The new model used was called blended learning, where students spend one week at training and three weeks in the work place, has worked and continued to work efficiently. The model was significant to reach out to rural areas with the motive of ensuring that young people were well trained to get employment or even start their own companies.
He indicated their success in term of collaboration networks in various provinces, such as the Eastern Cape and KwaZulu-Natal, where NEMISA partnered with other state entities. This enabled them to reach a good number of young people together with women. Their programmes benefit the SMME’s. NEMISA had developed online courses, e-skills Learning Management System Portal which had made their training efforts more effective.
He also highlighted success in the “SHE WILL CONNECT” programme targeting women with a specific focus on development of women in ICT in the Limpopo Province. The initial target of women was 400 and they had achieved 75% of that target.
NEMISA had been able to show presence in the Free State, partnering with Central University College, and in Mpumalanga, partnering TUT, and in North West, partnering with North West University.
The Institute focused on five programmes: Administration, Multi-Stakeholder Collaboration, e-Astuteness Development, Knowledge for Innovation and Aggregation. Most of the achievements had been 78,7% and non-achievement of 21%. The Fees Must Fall impacted on their progress because most programmes were carried out within Universities. This had raised awareness in terms of the institutional mitigation strategies in trying to find new institutions to roll out their teaching apart from higher learning institutions. They would be working with Colleges.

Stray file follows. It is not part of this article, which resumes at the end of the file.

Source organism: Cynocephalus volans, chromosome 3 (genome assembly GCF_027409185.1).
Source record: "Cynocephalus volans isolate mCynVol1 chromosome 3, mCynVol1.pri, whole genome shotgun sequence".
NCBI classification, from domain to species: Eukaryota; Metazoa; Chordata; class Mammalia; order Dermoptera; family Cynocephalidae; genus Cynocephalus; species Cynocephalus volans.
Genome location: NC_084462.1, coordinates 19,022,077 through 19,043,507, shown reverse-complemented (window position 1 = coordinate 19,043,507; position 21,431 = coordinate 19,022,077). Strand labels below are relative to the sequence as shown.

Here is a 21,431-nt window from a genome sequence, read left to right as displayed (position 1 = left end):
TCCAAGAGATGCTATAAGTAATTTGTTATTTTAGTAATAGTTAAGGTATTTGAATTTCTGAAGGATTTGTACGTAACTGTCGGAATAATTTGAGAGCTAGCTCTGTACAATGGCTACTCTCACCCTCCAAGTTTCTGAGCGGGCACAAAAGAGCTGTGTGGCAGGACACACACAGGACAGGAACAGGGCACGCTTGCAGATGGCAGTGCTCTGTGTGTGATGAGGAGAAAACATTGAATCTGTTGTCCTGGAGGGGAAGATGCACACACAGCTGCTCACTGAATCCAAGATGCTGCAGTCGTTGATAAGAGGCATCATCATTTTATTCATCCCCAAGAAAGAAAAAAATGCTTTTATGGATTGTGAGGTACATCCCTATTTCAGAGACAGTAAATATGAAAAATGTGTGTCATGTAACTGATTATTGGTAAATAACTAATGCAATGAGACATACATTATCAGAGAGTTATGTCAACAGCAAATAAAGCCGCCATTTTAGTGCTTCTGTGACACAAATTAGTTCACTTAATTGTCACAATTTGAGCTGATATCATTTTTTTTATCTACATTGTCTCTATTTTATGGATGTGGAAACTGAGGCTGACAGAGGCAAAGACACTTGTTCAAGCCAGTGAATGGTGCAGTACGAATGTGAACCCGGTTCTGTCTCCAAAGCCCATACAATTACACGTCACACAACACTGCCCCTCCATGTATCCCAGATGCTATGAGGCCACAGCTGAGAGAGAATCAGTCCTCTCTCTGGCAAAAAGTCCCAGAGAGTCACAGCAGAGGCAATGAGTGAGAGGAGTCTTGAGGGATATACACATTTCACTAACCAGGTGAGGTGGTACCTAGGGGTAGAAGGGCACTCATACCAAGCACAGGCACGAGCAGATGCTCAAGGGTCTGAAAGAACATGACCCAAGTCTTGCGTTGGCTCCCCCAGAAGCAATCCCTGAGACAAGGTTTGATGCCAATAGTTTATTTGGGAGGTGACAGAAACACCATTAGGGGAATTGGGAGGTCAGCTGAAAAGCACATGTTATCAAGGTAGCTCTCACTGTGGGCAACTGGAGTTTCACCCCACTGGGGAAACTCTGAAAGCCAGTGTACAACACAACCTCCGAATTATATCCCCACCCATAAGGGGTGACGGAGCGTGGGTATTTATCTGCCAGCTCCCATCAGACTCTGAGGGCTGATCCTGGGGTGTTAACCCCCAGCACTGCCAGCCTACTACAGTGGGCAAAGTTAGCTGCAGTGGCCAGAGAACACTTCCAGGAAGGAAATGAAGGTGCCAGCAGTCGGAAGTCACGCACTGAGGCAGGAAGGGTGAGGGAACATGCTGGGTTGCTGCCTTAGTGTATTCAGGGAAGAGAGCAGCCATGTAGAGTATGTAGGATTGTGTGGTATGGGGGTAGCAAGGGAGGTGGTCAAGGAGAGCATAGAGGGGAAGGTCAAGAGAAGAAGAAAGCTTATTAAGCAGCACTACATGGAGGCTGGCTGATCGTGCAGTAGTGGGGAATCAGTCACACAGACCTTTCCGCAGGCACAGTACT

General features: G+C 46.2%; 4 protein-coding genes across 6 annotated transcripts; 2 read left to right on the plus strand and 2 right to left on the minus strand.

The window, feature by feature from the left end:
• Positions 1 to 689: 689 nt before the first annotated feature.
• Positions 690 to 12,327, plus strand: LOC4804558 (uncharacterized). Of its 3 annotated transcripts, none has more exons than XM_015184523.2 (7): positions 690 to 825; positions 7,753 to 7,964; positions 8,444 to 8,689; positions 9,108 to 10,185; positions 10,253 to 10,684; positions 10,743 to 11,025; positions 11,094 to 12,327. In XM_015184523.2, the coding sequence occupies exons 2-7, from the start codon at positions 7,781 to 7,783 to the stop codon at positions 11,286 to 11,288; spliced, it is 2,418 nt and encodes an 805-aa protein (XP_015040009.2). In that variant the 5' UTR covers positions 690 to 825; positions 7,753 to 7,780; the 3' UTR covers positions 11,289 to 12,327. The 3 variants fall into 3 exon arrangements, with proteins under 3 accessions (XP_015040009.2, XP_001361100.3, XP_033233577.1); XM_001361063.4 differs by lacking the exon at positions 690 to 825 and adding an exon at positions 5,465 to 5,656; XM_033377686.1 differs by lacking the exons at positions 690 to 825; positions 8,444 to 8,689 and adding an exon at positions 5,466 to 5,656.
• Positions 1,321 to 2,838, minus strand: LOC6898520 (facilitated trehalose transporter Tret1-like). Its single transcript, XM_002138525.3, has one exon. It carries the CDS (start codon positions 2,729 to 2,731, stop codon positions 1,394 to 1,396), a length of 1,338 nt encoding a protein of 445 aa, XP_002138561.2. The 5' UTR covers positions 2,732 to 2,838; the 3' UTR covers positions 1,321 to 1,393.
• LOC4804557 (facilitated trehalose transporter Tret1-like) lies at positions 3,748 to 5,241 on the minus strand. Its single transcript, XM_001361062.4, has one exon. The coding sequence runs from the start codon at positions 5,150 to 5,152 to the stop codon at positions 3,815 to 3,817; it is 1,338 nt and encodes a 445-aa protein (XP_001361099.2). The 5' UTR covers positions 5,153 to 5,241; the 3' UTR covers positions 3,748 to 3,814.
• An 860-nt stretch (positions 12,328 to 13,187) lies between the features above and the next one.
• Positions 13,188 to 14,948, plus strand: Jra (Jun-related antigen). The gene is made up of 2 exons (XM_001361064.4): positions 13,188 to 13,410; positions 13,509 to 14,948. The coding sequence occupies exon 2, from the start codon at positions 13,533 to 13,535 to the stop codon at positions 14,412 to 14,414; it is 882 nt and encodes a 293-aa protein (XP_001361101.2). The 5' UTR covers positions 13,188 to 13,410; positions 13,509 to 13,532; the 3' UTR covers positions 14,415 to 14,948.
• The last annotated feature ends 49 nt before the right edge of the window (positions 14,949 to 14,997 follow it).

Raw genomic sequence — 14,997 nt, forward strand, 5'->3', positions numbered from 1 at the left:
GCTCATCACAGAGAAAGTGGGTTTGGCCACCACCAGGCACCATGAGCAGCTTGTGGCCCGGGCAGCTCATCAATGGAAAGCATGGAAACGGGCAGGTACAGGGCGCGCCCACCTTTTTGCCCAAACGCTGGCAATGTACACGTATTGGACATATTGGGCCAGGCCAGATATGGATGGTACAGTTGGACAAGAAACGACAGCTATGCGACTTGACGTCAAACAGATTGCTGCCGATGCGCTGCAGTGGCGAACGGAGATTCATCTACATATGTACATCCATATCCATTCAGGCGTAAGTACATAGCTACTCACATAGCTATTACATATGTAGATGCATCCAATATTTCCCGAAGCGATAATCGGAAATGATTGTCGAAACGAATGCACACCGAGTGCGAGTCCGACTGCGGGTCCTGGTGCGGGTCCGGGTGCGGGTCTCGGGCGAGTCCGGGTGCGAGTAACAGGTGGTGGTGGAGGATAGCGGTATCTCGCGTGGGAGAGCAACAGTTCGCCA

Members of Parliament interjected, stating that there were discrepancies in terms of the slides given and the documents used to indicate performance overview where for achieved the diagram showed 75.5% instead of 78,7% and accordingly misrepresented non-achievement as 24.5% instead of the correct figure of 21.3%. Members asked for an updated copy to ensure proper reflection of the aforesaid issues.
Mr Ramatswana apologised and said an updated report with correct figures would be provided.
On programme 1, Administration, NEMISA had achieved all they had sought to with many targets. In terms of programme 2, Stakeholder Collaboration, they had exceeded targets in other areas of their achievements. On programme 3, the e-Astuteness Development, which spoke to the core mandate of NEMISA, they had reached and exceeded targets in other areas. In areas of non-achievement, Fees must fall was quoted as a hindering factor. In terms of programme 4, knowledge for innovation, there were achievements in many areas. Some of the factors that led to non-achievement were the under-budget issue. Instead of budgeting R3 million as later it was determined to be the correct mount, R500 000 was issued for this programme.
The Fees Must Fall campaign had impacted on the programmes and resulted in non-achievements. NEMISA withdrew students from the University for their safety and that was the reason for non-achievement.
The Acting Chairperson, stepped down and the Chairperson, Ms M Kubayi, whom was in another NEC meeting, resumed her position as Chairperson of the Committee.
Ms Rofunwa Ligege, Acting CFO: NEMISA, noted the net surplus, and stated that partnering with state entities allowed NEMISA to generate more revenue in addition to the amount they received from National Treasury. Total income for the current year under review amounted to R55 million, most funding was from National Treasury via the Department of Telecommunications, and interest earned from investments.
Total expenditure for the year was R53 million.
She explained the numbers as reflected in the Statement of Financial Positions. The Institution had outsourced debt collectors to assist with collecting debt as previously called for by the Committee.